Transit Review

Where fictional literary adaptations risk little in terms of causing offense (hello Shakespeare), 2018 German-drama Transit walks the fine line between poetic licensing and insensitivity by transitioning the horrors of Nazi-occupied France into modern day.

The scope of Transit‘s narrative is equal parts circumstance as it is consequence, with German man Georg (Franz Rogowski) adopting the identity of a deceased writer who has permission for passage to Mexico. Georg’s survival is dependent on his ability to portray the writer when present at the immigration, however, his escape is compromised when Marie (Paula Beer), the widow of the deceased writer Georg claims to be, comes into contact with him.

Going in without prior knowledge of Anna Seghers’ 1942 novel of the same name, it is too quickly apparent the events within 2018 German-drama Transit parallel those from WWII. The experience of living in terror under constant fear of ethnic cleansing, is worn on the faces of each cast member as they navigate risky decisions that risk their capture, if not murder.

The manner which characters go about their survival is both complex and stimulating. Georg is continuously troubled by the effects his actions have on those caught in his lies, which is exacerbated as he becomes close to Marie. His life is dependent on this charade. The increasing possibility of Marie discovering his lie puts his plans (and life) into greater jeopardy than it was already in.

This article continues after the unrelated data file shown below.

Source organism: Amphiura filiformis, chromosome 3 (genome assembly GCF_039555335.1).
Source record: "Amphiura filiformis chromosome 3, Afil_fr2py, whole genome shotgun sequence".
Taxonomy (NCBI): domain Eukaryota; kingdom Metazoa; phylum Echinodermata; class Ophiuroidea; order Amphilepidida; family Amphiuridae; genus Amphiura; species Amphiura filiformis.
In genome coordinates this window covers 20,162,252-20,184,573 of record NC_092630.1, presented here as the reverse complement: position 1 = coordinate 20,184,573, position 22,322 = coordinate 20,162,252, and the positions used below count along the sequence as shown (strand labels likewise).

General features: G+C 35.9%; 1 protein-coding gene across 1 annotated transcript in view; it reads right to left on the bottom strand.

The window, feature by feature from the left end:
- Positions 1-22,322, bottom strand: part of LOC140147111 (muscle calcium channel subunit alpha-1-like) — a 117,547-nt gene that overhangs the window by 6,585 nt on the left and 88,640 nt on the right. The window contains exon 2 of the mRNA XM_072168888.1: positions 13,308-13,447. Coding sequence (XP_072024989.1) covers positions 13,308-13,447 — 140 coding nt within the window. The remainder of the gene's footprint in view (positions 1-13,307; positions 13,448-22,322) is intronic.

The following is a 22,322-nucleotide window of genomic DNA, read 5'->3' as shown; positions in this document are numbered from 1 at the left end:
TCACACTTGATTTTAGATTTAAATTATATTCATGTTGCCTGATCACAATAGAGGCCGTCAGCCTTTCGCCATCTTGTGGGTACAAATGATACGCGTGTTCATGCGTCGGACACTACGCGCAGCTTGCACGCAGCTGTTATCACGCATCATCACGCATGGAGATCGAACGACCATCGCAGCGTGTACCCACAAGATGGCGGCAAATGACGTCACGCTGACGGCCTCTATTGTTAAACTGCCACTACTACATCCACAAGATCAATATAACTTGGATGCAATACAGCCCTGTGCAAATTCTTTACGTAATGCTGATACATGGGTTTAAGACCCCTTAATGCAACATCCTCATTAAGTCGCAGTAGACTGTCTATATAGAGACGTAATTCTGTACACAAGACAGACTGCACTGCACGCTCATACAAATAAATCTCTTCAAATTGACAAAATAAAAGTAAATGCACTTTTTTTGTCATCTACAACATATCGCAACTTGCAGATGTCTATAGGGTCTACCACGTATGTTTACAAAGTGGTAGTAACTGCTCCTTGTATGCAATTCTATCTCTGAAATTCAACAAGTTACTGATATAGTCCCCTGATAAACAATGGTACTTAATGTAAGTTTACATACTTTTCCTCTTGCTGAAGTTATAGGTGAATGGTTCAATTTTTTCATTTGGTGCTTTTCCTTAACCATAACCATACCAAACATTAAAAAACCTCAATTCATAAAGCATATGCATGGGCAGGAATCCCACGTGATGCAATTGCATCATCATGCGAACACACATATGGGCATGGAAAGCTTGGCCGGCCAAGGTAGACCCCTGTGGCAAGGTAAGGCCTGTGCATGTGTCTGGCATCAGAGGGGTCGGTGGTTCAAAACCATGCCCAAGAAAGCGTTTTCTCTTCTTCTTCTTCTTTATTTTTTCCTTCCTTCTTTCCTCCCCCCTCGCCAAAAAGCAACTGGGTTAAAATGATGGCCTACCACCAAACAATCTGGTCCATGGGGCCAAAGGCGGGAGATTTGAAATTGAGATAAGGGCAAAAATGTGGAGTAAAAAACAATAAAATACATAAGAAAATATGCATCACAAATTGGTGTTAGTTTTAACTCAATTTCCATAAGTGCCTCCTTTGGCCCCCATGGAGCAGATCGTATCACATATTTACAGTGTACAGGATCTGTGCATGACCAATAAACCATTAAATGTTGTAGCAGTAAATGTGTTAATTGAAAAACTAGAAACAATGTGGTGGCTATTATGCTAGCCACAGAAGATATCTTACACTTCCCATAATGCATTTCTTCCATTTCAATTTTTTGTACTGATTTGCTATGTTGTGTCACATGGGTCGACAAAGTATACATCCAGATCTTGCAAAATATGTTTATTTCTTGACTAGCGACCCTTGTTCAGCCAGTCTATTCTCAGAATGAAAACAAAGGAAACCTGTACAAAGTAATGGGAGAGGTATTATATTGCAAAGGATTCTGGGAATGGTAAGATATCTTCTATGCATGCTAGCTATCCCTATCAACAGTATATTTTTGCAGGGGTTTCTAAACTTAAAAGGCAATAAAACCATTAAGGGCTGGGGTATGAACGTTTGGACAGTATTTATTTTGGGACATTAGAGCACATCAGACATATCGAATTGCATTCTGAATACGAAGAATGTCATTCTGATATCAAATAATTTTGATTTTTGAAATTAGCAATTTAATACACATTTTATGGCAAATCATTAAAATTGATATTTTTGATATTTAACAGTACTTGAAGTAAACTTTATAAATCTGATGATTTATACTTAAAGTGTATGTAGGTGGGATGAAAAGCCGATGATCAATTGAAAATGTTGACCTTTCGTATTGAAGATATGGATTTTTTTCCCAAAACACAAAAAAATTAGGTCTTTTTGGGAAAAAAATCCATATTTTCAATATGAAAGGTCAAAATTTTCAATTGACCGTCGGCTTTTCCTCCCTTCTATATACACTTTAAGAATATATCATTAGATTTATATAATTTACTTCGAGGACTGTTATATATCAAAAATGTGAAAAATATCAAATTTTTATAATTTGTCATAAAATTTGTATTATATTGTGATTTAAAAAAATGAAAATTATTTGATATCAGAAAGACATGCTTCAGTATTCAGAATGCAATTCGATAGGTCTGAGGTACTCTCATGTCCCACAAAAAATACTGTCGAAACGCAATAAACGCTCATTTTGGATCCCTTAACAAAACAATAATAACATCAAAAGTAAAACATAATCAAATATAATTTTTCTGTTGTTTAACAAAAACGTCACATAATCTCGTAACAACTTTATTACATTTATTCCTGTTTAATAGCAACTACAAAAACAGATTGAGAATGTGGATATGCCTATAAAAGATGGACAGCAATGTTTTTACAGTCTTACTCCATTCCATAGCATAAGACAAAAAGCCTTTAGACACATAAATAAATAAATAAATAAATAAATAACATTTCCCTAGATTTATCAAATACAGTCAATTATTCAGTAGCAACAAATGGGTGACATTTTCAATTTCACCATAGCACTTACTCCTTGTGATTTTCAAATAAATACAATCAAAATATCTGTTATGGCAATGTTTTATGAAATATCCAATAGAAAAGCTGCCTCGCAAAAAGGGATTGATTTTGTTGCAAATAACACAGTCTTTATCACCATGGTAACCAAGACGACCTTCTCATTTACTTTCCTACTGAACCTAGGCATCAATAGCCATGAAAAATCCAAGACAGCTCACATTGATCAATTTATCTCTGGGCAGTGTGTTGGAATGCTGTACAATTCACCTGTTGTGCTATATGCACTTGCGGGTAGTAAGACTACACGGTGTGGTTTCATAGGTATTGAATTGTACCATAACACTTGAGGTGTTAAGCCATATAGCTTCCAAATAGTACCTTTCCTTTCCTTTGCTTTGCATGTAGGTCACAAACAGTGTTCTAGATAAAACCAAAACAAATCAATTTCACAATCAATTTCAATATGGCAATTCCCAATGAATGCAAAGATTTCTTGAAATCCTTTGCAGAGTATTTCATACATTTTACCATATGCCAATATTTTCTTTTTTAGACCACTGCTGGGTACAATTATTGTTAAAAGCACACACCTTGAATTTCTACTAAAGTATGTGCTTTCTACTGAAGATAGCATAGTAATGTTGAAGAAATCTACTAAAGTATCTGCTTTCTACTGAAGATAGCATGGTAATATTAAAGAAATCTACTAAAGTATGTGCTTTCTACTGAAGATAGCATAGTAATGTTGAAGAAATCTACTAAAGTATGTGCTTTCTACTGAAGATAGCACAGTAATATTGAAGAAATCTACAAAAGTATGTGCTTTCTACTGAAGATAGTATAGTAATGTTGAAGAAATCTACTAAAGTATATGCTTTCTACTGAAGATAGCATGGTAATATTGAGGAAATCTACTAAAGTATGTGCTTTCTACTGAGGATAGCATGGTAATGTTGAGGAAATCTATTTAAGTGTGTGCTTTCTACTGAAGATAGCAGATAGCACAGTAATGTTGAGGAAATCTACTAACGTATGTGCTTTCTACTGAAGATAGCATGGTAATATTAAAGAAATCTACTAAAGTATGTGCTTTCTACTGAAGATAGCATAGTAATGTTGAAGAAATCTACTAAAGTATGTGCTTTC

Despite his lies, Christian Petzold succeeds in not presenting Georg as despicable, with Georg’s arc in the film changing from being a man motivated by his own survival to someone weighed down by the pressure of his lies and how they affect those closest to him. This is further testament to the talent of Petzold and his ability to maintain a sense of dread and tension throughout Transit.

The literary feel of Transit is developed courtesy of in-depth storytelling, well-roundedness in character development, and the continued exploration of events having reactions on all involved. Narration accompanies the film throughout as a way for characters to internalise the trauma of those bound by injustices and the internal struggle they must battle with when deciding to act, or not, at the hands of life-threatening situations.

Rogowski is first class as a civilian doing what needs to be done to survive treacherous times and is balanced out by Beer whose optimistic belief her husband is alive, and the lengths she will go to risk her safety to find him, are sure to break your heart.

It is hard to ignore an experience indebted in Jewish culture is absconded in Transit, with the removal of the Jewish plight done-so to highlight how prejudice transcends into now yet by doing so inadvertently disassociates the film from the important history it is based on.

Director: Christian Petzold
Cast: Franz Rogowski, Paula Beer, Godehard Giese
Writer: Christian Petzold, (Based on the novel Transit by Anna Seghers)

Hagan Osborne

Trying to remember they are just movies. Part of AFCA and seen on Rotten Tomatoes and Wikipedia. Lover of pop music and The Brady Bunch Movie(s). Sam Neill once stood aside to let me pass him. Living on Stolen Land.

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